turning up asking us for help in a different way and we were not noticing it. we persuaded the government, we campaign together with survivors, to make sure the law is clarified and to protect children and that is what we are doing. and sometimes, along the way in the system, it fails, it falls down. but we do not want to fail another child. one child failed is enough, it is too many. would you agree? perhaps it is worth being overcautious? no, later, if we look at later, later doe5 no, later, if we look at later, later does not state there is a high incidence of girls being cut in the uk. basically, a few are saying something and making blanket state m e nts something and making blanket statements about our communities, when our community say it does not happen and later doe5 when our community say it does not happen and later does not support that. the later recorded of a woman
who has had fgm... the5e who has had fgm... these are our messages, a survivor has tweeted this, at the moment, there is panic and immediate protection orders are being applied and many are wrongfully given. fgm i5 and many are wrongfully given. fgm is still taking place, we must not forget that. i relate my concerns at a home office at the meeting and said, afew a home office at the meeting and said, a few do not set a body to look at how protection orders are u5ed,it look at how protection orders are used, it will come back to haunt you. they are the perfect tool if used properly but we need a body to oversee how they are being applied. doctor laura tweet this, we heard concerns from survivors and their familie5 about social services taking children away, this fear can prevent 5urvivor5 taking children away, this fear can prevent survivors acce55ing taking children away, this fear can prevent survivors accessing care. joseph says prevent 5urvivor5 accessing care. joseph says it is a precautionary principle, if the children had been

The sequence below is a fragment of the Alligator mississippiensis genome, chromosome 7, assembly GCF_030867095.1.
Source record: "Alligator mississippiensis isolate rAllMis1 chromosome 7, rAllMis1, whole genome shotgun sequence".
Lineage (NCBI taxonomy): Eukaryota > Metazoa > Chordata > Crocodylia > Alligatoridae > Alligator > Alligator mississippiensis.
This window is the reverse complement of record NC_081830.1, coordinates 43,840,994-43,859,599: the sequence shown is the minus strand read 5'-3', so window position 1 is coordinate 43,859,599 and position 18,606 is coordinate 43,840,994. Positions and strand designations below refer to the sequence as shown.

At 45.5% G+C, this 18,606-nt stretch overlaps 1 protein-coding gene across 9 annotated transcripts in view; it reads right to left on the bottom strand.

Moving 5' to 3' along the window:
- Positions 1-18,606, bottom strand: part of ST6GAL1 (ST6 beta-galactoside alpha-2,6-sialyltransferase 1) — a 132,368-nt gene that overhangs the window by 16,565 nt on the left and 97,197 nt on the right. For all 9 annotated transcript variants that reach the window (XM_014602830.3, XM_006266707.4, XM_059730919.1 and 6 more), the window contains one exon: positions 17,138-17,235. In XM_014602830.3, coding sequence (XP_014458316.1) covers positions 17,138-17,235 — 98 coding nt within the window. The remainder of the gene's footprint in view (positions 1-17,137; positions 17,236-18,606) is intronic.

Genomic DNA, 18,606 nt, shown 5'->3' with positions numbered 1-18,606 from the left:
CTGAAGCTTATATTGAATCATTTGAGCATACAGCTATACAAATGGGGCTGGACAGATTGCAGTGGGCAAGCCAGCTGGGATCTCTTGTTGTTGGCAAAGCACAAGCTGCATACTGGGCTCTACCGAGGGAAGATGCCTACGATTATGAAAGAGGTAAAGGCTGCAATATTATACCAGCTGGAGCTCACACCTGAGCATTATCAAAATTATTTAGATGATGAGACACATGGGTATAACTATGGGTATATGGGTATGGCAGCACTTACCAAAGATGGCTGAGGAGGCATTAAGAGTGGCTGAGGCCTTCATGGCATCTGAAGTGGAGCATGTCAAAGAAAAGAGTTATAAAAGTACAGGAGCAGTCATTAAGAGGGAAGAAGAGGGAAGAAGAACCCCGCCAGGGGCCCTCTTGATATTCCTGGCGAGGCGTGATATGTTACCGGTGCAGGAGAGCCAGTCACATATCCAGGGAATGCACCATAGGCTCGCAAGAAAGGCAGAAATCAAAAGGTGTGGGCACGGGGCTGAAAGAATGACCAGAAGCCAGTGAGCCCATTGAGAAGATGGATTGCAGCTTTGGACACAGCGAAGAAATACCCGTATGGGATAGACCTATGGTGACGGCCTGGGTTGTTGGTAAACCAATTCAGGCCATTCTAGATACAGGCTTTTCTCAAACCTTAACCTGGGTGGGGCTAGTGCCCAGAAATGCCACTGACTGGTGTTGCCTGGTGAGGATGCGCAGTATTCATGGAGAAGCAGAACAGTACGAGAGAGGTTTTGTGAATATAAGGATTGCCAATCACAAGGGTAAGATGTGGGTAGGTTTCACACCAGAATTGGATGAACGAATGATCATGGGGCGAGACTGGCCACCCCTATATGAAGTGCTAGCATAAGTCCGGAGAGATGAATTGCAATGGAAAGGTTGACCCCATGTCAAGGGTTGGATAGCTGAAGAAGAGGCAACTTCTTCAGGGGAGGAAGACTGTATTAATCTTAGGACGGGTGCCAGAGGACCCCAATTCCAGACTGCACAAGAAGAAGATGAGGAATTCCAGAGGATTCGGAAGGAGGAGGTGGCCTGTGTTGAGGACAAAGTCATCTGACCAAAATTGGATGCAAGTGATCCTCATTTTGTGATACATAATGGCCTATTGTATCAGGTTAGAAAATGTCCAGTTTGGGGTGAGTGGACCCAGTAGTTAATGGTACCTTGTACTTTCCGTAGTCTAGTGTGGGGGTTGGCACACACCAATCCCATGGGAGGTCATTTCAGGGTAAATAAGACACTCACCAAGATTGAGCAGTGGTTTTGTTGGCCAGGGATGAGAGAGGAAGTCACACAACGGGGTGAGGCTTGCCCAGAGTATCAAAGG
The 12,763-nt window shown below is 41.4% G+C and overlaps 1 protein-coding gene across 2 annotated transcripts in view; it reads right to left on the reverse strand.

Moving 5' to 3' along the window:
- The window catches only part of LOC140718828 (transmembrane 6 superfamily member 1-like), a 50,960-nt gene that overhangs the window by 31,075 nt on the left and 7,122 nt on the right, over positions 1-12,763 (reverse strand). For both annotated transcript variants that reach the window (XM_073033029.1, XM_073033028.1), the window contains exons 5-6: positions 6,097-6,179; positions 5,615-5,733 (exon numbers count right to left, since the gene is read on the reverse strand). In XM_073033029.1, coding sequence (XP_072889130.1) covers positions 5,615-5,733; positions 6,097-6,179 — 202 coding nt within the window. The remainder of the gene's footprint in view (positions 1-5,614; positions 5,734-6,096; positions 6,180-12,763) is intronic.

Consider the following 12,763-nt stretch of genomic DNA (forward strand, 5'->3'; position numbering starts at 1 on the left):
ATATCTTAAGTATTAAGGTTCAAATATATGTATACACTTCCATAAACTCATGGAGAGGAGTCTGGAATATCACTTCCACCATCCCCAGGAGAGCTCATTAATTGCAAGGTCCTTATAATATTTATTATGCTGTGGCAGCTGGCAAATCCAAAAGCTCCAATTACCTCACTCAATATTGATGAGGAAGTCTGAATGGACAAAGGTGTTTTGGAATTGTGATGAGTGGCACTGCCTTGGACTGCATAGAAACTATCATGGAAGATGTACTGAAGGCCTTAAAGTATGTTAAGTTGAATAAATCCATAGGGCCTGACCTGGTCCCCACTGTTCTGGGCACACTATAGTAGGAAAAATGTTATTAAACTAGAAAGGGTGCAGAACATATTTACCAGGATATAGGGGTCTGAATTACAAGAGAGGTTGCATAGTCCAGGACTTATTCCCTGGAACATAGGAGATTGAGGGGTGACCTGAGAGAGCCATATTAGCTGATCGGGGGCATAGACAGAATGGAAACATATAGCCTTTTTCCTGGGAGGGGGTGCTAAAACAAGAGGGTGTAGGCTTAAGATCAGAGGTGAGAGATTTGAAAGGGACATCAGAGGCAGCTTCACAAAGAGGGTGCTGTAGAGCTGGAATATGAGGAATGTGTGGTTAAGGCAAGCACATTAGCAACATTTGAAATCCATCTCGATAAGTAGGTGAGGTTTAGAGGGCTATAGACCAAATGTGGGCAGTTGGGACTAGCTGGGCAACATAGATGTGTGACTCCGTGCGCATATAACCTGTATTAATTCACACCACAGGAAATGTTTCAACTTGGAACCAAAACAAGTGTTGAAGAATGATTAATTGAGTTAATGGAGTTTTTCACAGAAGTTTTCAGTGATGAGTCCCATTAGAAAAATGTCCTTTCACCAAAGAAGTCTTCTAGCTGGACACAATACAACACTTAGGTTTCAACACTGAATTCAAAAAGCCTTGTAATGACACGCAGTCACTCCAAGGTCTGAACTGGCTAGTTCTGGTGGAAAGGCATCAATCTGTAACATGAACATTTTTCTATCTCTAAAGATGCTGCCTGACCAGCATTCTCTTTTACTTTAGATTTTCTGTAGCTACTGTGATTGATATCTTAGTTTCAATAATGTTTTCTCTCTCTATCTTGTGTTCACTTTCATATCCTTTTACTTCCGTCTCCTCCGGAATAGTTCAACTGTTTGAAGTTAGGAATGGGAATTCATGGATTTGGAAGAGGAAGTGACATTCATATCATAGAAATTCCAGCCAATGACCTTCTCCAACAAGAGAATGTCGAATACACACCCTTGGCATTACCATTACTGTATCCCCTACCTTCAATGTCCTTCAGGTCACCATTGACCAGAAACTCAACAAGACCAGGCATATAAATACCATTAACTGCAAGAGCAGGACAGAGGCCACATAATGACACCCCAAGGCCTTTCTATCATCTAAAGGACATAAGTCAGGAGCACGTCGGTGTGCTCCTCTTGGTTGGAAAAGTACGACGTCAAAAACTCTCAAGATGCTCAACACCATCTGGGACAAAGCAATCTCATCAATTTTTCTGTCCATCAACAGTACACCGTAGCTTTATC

mutilated, the authorities could be rightly condemned for their negligence. thank you for coming on the programme. more comments are welcome. coming up later in the programme. # to let them show your true colours. we'll talk to the latest contestant to be revealed in itv‘5 bizarre but addictive masked singer 5how. justin hawkins from the darkness. and — the uk'5 first newly—qualified airline pilot to have hiv tells us why it's taken so long to get the rules changed to allow him to fly and why he's revealing his true identity now. the queen has summoned senior royals to sandringham today for face—to—face talks this afternoon to discuss the future roles of the duke and duchess of sussex. prince harry, prince william and prince charles are all